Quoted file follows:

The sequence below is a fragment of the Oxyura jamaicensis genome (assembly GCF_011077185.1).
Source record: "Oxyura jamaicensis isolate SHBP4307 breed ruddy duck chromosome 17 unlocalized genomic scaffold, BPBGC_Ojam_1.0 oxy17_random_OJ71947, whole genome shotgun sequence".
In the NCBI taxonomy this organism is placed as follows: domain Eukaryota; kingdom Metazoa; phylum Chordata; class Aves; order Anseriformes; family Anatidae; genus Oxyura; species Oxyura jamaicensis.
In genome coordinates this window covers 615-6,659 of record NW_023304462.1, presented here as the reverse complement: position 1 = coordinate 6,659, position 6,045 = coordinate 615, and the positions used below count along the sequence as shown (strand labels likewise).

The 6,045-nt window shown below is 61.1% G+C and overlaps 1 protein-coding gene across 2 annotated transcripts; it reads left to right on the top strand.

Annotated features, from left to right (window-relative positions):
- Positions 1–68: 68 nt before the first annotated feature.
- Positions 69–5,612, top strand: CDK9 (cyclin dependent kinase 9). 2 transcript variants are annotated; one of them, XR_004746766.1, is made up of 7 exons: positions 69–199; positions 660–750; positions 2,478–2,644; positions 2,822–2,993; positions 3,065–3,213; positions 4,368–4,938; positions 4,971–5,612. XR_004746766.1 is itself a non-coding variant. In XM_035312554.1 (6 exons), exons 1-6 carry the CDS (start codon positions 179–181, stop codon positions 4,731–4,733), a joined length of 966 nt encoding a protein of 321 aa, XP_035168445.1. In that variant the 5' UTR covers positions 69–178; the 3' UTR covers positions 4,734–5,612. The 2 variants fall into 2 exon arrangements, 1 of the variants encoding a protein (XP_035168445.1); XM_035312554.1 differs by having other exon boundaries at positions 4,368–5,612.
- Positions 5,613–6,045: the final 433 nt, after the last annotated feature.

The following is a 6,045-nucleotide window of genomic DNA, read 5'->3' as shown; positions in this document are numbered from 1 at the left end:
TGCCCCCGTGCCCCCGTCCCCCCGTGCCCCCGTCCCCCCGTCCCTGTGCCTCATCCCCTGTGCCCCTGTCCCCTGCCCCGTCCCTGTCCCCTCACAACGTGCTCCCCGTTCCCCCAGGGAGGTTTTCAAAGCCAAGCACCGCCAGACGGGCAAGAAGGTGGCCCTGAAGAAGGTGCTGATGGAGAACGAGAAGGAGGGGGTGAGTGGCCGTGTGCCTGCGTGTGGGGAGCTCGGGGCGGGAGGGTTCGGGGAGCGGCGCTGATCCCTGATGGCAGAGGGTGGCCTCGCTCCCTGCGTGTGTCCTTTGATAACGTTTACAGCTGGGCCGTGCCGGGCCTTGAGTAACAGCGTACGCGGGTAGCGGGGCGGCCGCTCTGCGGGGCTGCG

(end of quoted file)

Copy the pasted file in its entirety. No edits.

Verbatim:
The sequence below is a fragment of the Oxyura jamaicensis genome (assembly GCF_011077185.1).
Source record: "Oxyura jamaicensis isolate SHBP4307 breed ruddy duck chromosome 17 unlocalized genomic scaffold, BPBGC_Ojam_1.0 oxy17_random_OJ71947, whole genome shotgun sequence".
In the NCBI taxonomy this organism is placed as follows: domain Eukaryota; kingdom Metazoa; phylum Chordata; class Aves; order Anseriformes; family Anatidae; genus Oxyura; species Oxyura jamaicensis.
In genome coordinates this window covers 615-6,659 of record NW_023304462.1, presented here as the reverse complement: position 1 = coordinate 6,659, position 6,045 = coordinate 615, and the positions used below count along the sequence as shown (strand labels likewise).

The 6,045-nt window shown below is 61.1% G+C and overlaps 1 protein-coding gene across 2 annotated transcripts; it reads left to right on the top strand.

Annotated features, from left to right (window-relative positions):
- Positions 1–68: 68 nt before the first annotated feature.
- Positions 69–5,612, top strand: CDK9 (cyclin dependent kinase 9). 2 transcript variants are annotated; one of them, XR_004746766.1, is made up of 7 exons: positions 69–199; positions 660–750; positions 2,478–2,644; positions 2,822–2,993; positions 3,065–3,213; positions 4,368–4,938; positions 4,971–5,612. XR_004746766.1 is itself a non-coding variant. In XM_035312554.1 (6 exons), exons 1-6 carry the CDS (start codon positions 179–181, stop codon positions 4,731–4,733), a joined length of 966 nt encoding a protein of 321 aa, XP_035168445.1. In that variant the 5' UTR covers positions 69–178; the 3' UTR covers positions 4,734–5,612. The 2 variants fall into 2 exon arrangements, 1 of the variants encoding a protein (XP_035168445.1); XM_035312554.1 differs by having other exon boundaries at positions 4,368–5,612.
- Positions 5,613–6,045: the final 433 nt, after the last annotated feature.

The following is a 6,045-nucleotide window of genomic DNA, read 5'->3' as shown; positions in this document are numbered from 1 at the left end:
TGCCCCCGTGCCCCCGTCCCCCCGTGCCCCCGTCCCCCCGTCCCTGTGCCTCATCCCCTGTGCCCCTGTCCCCTGCCCCGTCCCTGTCCCCTCACAACGTGCTCCCCGTTCCCCCAGGGAGGTTTTCAAAGCCAAGCACCGCCAGACGGGCAAGAAGGTGGCCCTGAAGAAGGTGCTGATGGAGAACGAGAAGGAGGGGGTGAGTGGCCGTGTGCCTGCGTGTGGGGAGCTCGGGGCGGGAGGGTTCGGGGAGCGGCGCTGATCCCTGATGGCAGAGGGTGGCCTCGCTCCCTGCGTGTGTCCTTTGATAACGTTTACAGCTGGGCCGTGCCGGGCCTTGAGTAACAGCGTACGCGGGTAGCGGGGCGGCCGCTCTGCGGGGCTGCG